Category Archives: Organic Chemistry

Organic chemistry is a subdiscipline within chemistry involving the scientific study of the structure, properties, composition, reactions, and preparation (by synthesis or by other means) of carbon-based compounds, hydrocarbons, and their derivatives. These compounds may contain any number of other elements, including hydrogen, nitrogen, oxygen, the halogens as well as phosphorus, silicon, and sulfur.

Molecule of the Month (March) – Ibuprofen

From Wikipedia:

Ibuprofen (INN); from the nomenclature iso-butyl-propanoic-phenolic acid) is a nonsteroidal anti-inflammatory drug (NSAID) used for relief of symptoms of arthritis, fever, as an analgesic (pain reliever), especially where there is an inflammatory component, and dysmenorrhea.

Ibuprofen is known to have an antiplatelet effect, though it is relatively mild and somewhat short-lived when compared with aspirin or other better-known antiplatelet drugs. In general, ibuprofen also acts as a vasodilator, having been shown to dilate coronary arteries and some other blood vessels. Ibuprofen is a core medicine in the World Health Organization‘s “WHO Model List of Essential Medicines“, which is a list of minimum medical needs for a basic healthcare system.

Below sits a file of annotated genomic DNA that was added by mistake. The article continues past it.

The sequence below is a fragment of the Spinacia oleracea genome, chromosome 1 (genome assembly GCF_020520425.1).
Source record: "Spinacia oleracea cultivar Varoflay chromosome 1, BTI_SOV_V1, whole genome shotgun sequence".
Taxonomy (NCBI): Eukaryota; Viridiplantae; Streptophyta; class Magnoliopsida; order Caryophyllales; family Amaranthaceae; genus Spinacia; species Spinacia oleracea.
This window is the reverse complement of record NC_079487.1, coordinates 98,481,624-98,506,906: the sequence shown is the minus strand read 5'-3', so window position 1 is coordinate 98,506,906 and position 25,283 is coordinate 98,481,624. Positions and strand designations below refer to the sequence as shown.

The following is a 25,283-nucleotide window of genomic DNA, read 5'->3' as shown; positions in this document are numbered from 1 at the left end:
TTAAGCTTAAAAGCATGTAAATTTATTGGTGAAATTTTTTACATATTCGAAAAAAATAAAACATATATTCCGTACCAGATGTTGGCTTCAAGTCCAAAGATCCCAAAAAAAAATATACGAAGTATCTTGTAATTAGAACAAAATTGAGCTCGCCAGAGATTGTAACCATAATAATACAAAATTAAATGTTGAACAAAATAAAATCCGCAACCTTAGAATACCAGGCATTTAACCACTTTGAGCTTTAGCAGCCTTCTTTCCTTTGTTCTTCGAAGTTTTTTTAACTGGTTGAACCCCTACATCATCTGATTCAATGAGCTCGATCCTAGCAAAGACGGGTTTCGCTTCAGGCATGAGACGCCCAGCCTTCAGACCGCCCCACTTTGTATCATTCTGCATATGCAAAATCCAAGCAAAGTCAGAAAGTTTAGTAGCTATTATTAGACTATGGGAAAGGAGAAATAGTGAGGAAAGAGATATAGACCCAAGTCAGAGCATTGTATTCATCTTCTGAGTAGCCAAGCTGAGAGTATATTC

Ibuprofen was derived from propionic acid by the research arm of Boots Group during the 1960s. It was discovered by Andrew RM Dunlop, with colleagues Stewart Adams, John Nicholson, Vonleigh Simmons, Jeff Wilson and Colin Burrows, and was patented in 1961. Originally marketed as Brufen, ibuprofen is available under a variety of popular trademarks, including Motrin, Nurofen, Advil, and Nuprin.

Chemical Structure of Ibuprofen

Athletes, the young, the old, the sick alike all use Ibuprofen. Can you recall the last time you were prescribed this chemical? Take care though… from personal experience, this drug, as well as most drugs… cause gastric discomfort 😦

Ibuprofen Tablets

Links:
http://en.wikipedia.org/wiki/Ibuprofen
http://www.chem.ox.ac.uk/mom/ibuprofen/ibuprofen.html

Maxim

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Filed under General, Organic Chemistry